"Crossing Wall Street" blog editor Eddy Elfenbein and Susquehanna Market Strategist Stacey Gilbert discuss their concerns about semiconductor stocks.» Read More
Stocks climbed on Thursday with technology the star of the day largely due to optimistic comments from Nokia.
Google will report its first-quarter earnings after the bell today (Thursday). How should stock investors play it? Richard Fetyko, internet analyst at Merriman Curhan Ford, gave CNBC his recommendation.
The Dow advanced Wednesday, boosted by an encouraging "beige-book" report from the Federal Reserve, a better-than-expected manufacturing report from the New York Fed and as Procter & Gamble raised its dividend. Techs remained underwater as Intel's lack of guidance rattled the sector.
In the final hour of trading Wednesday the DJIA wowed the bulls by jumping 100 points closing above the psychologically important 8000 level.
Wall Street's belief that bank stress-testing would be a non-event for the stock market has changed, and investors may not like the results.
Around lunchtime Wednesday the Dow traded higher with JPMorgan among the strongest names in the blue chip index.
Stocks opened lower Wednesday as Intel's after-hours earnings report the day before dragged down tech stocks and a warning from Wal-Mart hit the broader indexes.
Art Cashin, floor manager for UBS Financial Services, offered CNBC his insights into what traders expect for Wednesday.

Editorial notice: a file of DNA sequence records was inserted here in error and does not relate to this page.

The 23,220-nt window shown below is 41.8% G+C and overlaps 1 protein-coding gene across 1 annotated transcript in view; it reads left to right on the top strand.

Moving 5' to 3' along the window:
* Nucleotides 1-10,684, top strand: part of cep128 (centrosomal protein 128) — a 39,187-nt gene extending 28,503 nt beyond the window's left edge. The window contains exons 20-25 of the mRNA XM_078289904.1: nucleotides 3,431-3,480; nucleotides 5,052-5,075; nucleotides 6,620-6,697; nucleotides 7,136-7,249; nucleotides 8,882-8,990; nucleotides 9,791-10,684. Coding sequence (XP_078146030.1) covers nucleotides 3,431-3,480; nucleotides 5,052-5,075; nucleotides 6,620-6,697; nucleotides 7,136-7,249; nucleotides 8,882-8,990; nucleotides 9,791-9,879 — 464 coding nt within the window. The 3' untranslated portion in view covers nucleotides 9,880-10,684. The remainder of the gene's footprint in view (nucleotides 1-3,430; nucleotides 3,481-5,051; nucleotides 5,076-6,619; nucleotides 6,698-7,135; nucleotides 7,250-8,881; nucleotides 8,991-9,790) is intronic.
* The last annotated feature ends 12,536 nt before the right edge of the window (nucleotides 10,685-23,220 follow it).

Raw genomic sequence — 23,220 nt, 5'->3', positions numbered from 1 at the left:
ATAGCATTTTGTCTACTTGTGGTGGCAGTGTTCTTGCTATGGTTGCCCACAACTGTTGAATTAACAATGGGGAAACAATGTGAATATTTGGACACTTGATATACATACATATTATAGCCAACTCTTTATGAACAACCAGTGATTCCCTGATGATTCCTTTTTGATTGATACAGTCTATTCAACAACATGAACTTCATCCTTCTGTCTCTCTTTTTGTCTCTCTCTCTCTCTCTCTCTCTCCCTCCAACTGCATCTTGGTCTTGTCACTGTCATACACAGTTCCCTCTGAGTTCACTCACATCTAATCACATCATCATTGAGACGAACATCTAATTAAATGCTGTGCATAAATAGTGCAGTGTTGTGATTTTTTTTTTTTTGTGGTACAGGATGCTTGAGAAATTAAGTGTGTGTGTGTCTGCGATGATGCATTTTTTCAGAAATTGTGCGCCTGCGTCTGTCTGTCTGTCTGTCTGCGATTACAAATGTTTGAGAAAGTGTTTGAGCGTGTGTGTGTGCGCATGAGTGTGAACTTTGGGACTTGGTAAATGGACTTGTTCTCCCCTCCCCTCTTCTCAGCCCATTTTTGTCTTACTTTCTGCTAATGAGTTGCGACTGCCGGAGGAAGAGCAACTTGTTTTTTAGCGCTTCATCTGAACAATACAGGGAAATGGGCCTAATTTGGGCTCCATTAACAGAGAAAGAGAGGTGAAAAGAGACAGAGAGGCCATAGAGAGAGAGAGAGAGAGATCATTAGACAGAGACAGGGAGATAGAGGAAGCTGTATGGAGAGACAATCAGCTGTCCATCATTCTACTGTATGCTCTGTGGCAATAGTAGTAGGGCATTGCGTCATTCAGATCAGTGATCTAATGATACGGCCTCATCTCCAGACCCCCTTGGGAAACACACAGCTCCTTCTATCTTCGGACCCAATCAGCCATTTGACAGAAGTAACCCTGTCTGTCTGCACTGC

Second-day comments on the numbers from Goldman Sachs were significantly less enthusiastic, with fresh questions about the integrity of the stress tests, new worries about runs on banks that scored low on the stress tests. One pro added a new letter to the recession alphabet; others were more optimistic, but still wary about the financials, and suspicious that the market is overbought and ready for some profit-taking.
"Fits and starts," less bad"...all the phrases traders are using to describe the murky state we are in. In the past few weeks, traders have clearly focused on the "starts," on the positives.
Investors with so many reasons to take profits (busiest week for earnings reports ahead, the release of bank stress tests, poor economic data) are clearly biased toward owning stocks.
Intel: are PC sales really bottoming? After the close intel reported earnings that beat expectations, and while they gave cautious revenue guidance trading desks are focused on Otellini's comment that PC sales had bottomed out in the first quarter.
Stock futures indicated a mixed open Wednesday as Intel's after-hours earnings report the day before dragged down tech stocks.
The Consumer Price Index fell -0.1% last month. The core rate, excluding energy and food, rose 0.2%. Here is a breakdown of the inflation benchmark to show you where costs are rising most.
Stocks are struggling against a wave of economic and earnings news, but traders say it's not a bad thing that the market is giving up gains this week.
Here's our Fast Money Final Trade. Our gang gives you tomorrow's best trades, right now!
Will quarterly results from Intel, released after the bell, drag down the Dow at Wednesday's open?
Stocks ended near their session lows Tuesday after a report showed retail sales unexpectedly dropped in March and as worries about banks simmered ahead of some key earnings.
It's not often the CEO's comments can overshadow an entire earnings report, but that's what might be happening with Intel and the company's first quarter report.
Stocks recovered late yesterday in anticipation of Goldman's blowout numbers and now are off their lows today ahead of Intel's report after the bell.